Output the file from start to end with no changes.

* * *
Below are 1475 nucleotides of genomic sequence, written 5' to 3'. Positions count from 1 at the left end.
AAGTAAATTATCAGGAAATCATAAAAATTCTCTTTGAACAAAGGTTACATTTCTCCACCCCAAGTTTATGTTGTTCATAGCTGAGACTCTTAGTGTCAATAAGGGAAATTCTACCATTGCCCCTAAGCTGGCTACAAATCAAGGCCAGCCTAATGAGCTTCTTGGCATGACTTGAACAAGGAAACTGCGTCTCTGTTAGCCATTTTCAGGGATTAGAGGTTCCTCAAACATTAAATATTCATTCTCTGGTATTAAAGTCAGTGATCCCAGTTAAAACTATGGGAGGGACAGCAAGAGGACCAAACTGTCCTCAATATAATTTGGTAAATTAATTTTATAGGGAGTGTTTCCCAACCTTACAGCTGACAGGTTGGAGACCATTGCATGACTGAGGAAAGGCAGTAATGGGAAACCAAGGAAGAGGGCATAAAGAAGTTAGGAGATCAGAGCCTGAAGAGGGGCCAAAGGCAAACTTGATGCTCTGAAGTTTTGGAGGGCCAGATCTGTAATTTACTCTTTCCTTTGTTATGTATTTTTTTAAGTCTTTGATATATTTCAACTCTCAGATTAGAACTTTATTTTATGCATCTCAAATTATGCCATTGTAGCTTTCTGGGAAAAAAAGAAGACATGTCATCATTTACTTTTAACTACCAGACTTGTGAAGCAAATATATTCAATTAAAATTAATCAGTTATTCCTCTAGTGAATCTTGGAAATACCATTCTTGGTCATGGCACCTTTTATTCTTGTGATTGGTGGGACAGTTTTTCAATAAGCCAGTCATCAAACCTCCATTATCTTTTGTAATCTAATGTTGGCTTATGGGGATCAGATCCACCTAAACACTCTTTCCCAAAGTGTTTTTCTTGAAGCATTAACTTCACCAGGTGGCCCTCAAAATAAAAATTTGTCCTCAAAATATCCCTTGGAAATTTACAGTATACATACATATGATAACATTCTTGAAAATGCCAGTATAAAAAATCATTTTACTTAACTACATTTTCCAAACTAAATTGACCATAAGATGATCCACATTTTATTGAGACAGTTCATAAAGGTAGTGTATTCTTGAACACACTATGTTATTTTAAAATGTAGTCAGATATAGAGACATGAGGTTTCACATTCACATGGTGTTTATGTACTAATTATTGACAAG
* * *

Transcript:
Below are 1475 nucleotides of genomic sequence, written 5' to 3'. Positions count from 1 at the left end.
AAGTAAATTATCAGGAAATCATAAAAATTCTCTTTGAACAAAGGTTACATTTCTCCACCCCAAGTTTATGTTGTTCATAGCTGAGACTCTTAGTGTCAATAAGGGAAATTCTACCATTGCCCCTAAGCTGGCTACAAATCAAGGCCAGCCTAATGAGCTTCTTGGCATGACTTGAACAAGGAAACTGCGTCTCTGTTAGCCATTTTCAGGGATTAGAGGTTCCTCAAACATTAAATATTCATTCTCTGGTATTAAAGTCAGTGATCCCAGTTAAAACTATGGGAGGGACAGCAAGAGGACCAAACTGTCCTCAATATAATTTGGTAAATTAATTTTATAGGGAGTGTTTCCCAACCTTACAGCTGACAGGTTGGAGACCATTGCATGACTGAGGAAAGGCAGTAATGGGAAACCAAGGAAGAGGGCATAAAGAAGTTAGGAGATCAGAGCCTGAAGAGGGGCCAAAGGCAAACTTGATGCTCTGAAGTTTTGGAGGGCCAGATCTGTAATTTACTCTTTCCTTTGTTATGTATTTTTTTAAGTCTTTGATATATTTCAACTCTCAGATTAGAACTTTATTTTATGCATCTCAAATTATGCCATTGTAGCTTTCTGGGAAAAAAAGAAGACATGTCATCATTTACTTTTAACTACCAGACTTGTGAAGCAAATATATTCAATTAAAATTAATCAGTTATTCCTCTAGTGAATCTTGGAAATACCATTCTTGGTCATGGCACCTTTTATTCTTGTGATTGGTGGGACAGTTTTTCAATAAGCCAGTCATCAAACCTCCATTATCTTTTGTAATCTAATGTTGGCTTATGGGGATCAGATCCACCTAAACACTCTTTCCCAAAGTGTTTTTCTTGAAGCATTAACTTCACCAGGTGGCCCTCAAAATAAAAATTTGTCCTCAAAATATCCCTTGGAAATTTACAGTATACATACATATGATAACATTCTTGAAAATGCCAGTATAAAAAATCATTTTACTTAACTACATTTTCCAAACTAAATTGACCATAAGATGATCCACATTTTATTGAGACAGTTCATAAAGGTAGTGTATTCTTGAACACACTATGTTATTTTAAAATGTAGTCAGATATAGAGACATGAGGTTTCACATTCACATGGTGTTTATGTACTAATTATTGACAAG